Paul Heckingbottom aiming to end Sheffield Utd playoff hoodoo and ensure gamble pays off


The Blades raised plenty of eyebrows when they replaced Slavisa Jokanovic with under-23s boss Heckingbottom – but he has led United to within three games of an instant Premier League return

Paul Heckingbottom has led Sheffield United into the play-offs after jumping back into the hotseat in November
Paul Heckingbottom has led Sheffield United into the play-offs after jumping back into the hotseat in November

Back in November, Sheffield United made what from the outside looking in appeared to be a rash decision.

Manager Slavisa Jokanovic was relieved of his duties with just 19 league games gone. The Serb had only been in the job for four months and it seemed particularly odd as the club had courted him for considerable time prior to unveiling him.

It had looked a canny appointment with Jokanovic having masterminded two promotions from the Championship with Watford and Fulham. Upon his unveiling he spoke of the honour to become the manger of “a historic club” and declared: “I want to assure our amazing fans that we’re fully committed to helping the team achieve its goals and make you feel proud.”

But with not even half a season gone the Blades decided to rip up the arrangement and go down a completely different road.

They were 16th in the Championship at the time and if the dismissal of Jokanovic came as a surprise then the identity of his replacement certainly did. Paul Heckingbottom had previously manned the ship in the doomed 2020-21 season when Chris Wilder departed the club on the way to relegation from the Premier League. Heckingbottom stepped up from the under-23s to oversee a sobering end to the club’s time in the top flight.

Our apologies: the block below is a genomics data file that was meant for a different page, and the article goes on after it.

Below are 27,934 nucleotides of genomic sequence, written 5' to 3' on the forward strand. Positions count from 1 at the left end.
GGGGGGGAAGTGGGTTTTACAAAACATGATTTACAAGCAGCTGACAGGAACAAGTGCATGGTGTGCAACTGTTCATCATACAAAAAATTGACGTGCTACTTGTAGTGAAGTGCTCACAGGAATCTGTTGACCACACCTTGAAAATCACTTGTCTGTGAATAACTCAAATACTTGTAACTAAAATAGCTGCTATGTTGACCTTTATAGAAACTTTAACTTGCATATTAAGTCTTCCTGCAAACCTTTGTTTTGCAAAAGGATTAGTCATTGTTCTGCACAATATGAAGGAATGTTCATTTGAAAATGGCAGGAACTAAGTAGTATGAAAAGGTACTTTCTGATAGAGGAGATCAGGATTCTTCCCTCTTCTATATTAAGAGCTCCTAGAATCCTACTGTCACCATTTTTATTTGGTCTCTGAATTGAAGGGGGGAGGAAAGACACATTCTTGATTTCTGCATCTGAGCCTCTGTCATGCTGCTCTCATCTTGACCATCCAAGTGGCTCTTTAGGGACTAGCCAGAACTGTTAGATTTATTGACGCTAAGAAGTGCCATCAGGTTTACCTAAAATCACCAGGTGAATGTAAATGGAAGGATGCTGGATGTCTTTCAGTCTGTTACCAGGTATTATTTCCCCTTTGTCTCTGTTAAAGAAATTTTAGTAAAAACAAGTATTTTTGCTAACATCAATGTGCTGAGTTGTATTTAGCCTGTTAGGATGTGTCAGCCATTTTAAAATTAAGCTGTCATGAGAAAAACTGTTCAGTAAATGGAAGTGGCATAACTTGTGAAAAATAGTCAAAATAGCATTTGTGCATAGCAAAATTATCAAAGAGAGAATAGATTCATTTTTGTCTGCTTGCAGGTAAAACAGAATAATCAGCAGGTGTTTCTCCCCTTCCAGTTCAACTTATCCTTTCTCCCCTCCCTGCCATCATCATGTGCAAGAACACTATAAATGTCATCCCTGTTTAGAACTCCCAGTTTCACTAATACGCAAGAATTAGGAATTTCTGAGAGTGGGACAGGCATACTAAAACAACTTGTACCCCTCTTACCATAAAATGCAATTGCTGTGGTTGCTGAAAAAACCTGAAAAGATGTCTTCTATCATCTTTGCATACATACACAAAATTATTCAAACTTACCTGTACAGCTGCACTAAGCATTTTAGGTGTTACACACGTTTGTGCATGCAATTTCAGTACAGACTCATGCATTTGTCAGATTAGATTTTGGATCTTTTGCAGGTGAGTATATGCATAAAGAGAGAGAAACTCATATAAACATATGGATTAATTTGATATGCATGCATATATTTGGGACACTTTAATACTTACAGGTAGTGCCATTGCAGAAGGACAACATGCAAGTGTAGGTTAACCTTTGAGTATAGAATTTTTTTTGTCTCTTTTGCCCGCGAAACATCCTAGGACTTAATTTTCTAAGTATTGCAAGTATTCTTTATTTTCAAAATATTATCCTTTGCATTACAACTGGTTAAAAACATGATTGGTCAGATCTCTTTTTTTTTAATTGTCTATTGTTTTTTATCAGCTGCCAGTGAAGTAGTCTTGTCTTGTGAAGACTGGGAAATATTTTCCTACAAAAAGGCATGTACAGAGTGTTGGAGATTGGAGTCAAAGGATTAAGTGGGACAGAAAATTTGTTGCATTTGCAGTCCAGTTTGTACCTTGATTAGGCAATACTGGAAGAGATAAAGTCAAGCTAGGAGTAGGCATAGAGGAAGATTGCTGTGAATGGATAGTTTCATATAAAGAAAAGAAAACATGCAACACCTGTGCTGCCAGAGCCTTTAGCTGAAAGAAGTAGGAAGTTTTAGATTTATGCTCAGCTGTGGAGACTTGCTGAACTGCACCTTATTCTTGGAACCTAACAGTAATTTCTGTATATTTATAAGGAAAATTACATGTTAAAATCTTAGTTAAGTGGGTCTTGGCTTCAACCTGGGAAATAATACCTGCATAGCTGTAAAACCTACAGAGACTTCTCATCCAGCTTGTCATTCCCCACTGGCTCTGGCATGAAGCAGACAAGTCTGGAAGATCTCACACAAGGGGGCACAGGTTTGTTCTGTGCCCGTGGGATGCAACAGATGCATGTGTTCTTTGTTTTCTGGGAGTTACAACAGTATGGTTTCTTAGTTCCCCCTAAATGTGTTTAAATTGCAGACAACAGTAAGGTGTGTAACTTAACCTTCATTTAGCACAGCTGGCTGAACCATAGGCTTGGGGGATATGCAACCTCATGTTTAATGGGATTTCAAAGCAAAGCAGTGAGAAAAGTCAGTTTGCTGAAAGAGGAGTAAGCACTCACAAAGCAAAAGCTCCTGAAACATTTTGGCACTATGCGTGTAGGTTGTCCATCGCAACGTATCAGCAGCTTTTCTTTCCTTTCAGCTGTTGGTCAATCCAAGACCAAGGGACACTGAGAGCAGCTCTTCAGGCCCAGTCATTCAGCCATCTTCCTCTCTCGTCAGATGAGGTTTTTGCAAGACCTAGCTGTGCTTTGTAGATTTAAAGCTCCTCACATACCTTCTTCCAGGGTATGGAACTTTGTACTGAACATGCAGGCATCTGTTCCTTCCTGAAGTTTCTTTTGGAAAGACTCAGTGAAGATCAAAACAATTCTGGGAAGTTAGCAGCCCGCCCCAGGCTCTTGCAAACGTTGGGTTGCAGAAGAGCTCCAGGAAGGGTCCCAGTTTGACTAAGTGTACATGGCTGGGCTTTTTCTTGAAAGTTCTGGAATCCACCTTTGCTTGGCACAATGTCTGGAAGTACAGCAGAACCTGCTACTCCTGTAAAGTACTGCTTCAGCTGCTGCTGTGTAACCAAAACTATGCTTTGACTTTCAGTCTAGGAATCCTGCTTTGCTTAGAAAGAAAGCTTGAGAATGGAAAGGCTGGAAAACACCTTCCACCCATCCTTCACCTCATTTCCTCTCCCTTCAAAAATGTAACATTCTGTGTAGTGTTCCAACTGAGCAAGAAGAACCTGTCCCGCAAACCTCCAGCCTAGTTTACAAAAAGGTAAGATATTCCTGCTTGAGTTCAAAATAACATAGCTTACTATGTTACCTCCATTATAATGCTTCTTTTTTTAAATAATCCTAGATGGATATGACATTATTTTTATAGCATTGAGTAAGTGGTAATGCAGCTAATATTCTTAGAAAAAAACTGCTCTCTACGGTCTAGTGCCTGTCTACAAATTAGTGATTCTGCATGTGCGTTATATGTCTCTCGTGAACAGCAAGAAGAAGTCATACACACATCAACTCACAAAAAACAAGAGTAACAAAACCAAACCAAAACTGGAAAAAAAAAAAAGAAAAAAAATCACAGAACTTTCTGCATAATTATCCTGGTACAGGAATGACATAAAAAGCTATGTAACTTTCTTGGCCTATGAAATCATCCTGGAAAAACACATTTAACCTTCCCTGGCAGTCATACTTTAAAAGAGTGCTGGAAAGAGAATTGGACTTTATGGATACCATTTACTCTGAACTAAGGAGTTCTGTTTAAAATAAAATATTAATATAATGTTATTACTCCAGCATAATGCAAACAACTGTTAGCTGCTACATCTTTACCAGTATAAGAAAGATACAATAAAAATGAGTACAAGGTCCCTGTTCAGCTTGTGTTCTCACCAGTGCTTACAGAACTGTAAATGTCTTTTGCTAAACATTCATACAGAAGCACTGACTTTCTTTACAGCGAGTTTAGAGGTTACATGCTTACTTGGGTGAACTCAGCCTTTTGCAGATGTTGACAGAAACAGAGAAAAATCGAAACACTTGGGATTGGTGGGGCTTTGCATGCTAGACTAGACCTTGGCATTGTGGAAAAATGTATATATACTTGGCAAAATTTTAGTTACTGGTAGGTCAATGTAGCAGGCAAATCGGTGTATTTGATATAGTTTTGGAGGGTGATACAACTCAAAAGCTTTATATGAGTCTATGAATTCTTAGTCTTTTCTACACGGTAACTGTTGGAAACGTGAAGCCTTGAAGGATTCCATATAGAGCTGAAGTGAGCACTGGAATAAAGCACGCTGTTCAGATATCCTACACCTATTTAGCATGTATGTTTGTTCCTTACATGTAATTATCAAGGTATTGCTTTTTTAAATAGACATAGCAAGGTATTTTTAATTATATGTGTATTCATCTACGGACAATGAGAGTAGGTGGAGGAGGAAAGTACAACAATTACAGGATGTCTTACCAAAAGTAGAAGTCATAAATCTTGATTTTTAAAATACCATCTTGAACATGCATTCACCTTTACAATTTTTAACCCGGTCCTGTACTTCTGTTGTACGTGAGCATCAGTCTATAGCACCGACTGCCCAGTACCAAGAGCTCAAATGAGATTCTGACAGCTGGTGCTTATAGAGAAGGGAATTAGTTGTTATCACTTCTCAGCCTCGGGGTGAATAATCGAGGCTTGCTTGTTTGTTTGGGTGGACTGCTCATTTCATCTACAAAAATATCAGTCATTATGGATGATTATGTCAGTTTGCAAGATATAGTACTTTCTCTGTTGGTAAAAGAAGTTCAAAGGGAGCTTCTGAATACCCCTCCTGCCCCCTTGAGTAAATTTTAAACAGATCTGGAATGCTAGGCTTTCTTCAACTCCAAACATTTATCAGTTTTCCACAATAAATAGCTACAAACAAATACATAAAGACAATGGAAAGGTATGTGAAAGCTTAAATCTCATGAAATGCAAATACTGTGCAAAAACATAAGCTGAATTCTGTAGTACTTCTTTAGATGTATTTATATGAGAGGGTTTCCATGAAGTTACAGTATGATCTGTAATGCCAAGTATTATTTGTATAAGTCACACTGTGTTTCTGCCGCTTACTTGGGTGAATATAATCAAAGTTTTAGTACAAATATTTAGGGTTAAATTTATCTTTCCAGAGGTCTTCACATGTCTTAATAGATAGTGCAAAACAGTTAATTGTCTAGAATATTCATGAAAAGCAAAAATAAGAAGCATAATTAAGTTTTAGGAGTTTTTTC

He then returned to the academy whilst Jokanovic picked up where he left off. But Heckingbottom would only have to wait a matter of months before getting the call once more, this time being handed a plum four-year contract with the peculiar job title of ‘football manager’. Some may have questioned it at the time but it has looked a masterstroke by United’s hierarchy.






Heckingbottom has experience of the play-offs having led Barnsley to victory in the League One edition back in 2016

Will United end their play-off hoodoo this year? Let us know in the comments

A superb home record laid the foundations for a promotion push and in the end United practically breezed into the play-offs. They will enter them, starting with their semi-final first leg at home to Nottingham Forest, as one of the form sides in the division.

A key facet to the success on the field has been re-engaging with the fanbase – something understandably that was not possible during times when fans were locked out of games.

Heckingbottom knows the strength of the Bramall Lane crowd – you only have to look at the club’s form at home during the 2019-20 campaign and the camaraderie between players and fans. They will likely need them again on Saturday when Steve Cooper’s Forest visit for what has the potential to be a classic.






United enter the play-offs in fine form and having handed out a 4-0 tonking to champions Fulham in their last game

Despite the strong end to the season and the feel-good factor firmly being back in the red half of the Steel City, there will be obvious nerves in three sides of Bramall Lane. Just the mention of the word ‘play-offs’ is enough to make Blades’ fans break out in a cold sweat given their awful record in the end-of-season lottery.

Eight previous attempts have yet to yield any success and fans have seen their side suffer plenty in this format down the years.






Former United player Kyle Walker sits dejected after one of many play-off disappointments down the years for the Blades

But if they do need any inspiration then they only have to look back at last year’s play-offs when Brentford ended their hoodoo of nine unsuccessful attempts to reach the Premier League. Heckingbottom is also not reading too much into the supposed ‘curse’.

“It’s irrelevant, it really is,” insists the 44-year-old. “To fans it’s not but different players, different staff, different occasion, different opponents it’s different. People like to look at these things and records, all the stats about previous histories.

“I don’t understand why people read into it, it’s a whole new game, new set of players, new opponents. It might be things the crowd think about, but not to us.”

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